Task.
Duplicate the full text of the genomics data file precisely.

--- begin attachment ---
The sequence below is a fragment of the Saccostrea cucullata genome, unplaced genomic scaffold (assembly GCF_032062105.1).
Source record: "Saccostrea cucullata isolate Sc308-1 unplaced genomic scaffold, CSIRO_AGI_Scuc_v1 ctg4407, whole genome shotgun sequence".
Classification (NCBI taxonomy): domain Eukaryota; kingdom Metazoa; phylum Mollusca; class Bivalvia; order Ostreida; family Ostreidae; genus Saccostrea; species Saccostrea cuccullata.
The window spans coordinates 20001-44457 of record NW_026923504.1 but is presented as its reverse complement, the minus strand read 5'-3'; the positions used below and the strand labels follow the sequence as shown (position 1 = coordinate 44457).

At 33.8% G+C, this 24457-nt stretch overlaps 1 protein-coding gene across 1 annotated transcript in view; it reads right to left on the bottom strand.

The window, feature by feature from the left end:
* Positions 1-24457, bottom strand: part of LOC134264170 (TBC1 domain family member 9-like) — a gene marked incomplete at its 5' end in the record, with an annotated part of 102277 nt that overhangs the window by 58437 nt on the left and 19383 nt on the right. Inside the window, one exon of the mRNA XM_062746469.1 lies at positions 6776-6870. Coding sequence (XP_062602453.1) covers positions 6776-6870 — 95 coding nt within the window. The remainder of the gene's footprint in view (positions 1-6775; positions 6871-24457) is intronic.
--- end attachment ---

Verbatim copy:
The sequence below is a fragment of the Saccostrea cucullata genome, unplaced genomic scaffold (assembly GCF_032062105.1).
Source record: "Saccostrea cucullata isolate Sc308-1 unplaced genomic scaffold, CSIRO_AGI_Scuc_v1 ctg4407, whole genome shotgun sequence".
Classification (NCBI taxonomy): domain Eukaryota; kingdom Metazoa; phylum Mollusca; class Bivalvia; order Ostreida; family Ostreidae; genus Saccostrea; species Saccostrea cuccullata.
The window spans coordinates 20001-44457 of record NW_026923504.1 but is presented as its reverse complement, the minus strand read 5'-3'; the positions used below and the strand labels follow the sequence as shown (position 1 = coordinate 44457).

At 33.8% G+C, this 24457-nt stretch overlaps 1 protein-coding gene across 1 annotated transcript in view; it reads right to left on the bottom strand.

The window, feature by feature from the left end:
* Positions 1-24457, bottom strand: part of LOC134264170 (TBC1 domain family member 9-like) — a gene marked incomplete at its 5' end in the record, with an annotated part of 102277 nt that overhangs the window by 58437 nt on the left and 19383 nt on the right. Inside the window, one exon of the mRNA XM_062746469.1 lies at positions 6776-6870. Coding sequence (XP_062602453.1) covers positions 6776-6870 — 95 coding nt within the window. The remainder of the gene's footprint in view (positions 1-6775; positions 6871-24457) is intronic.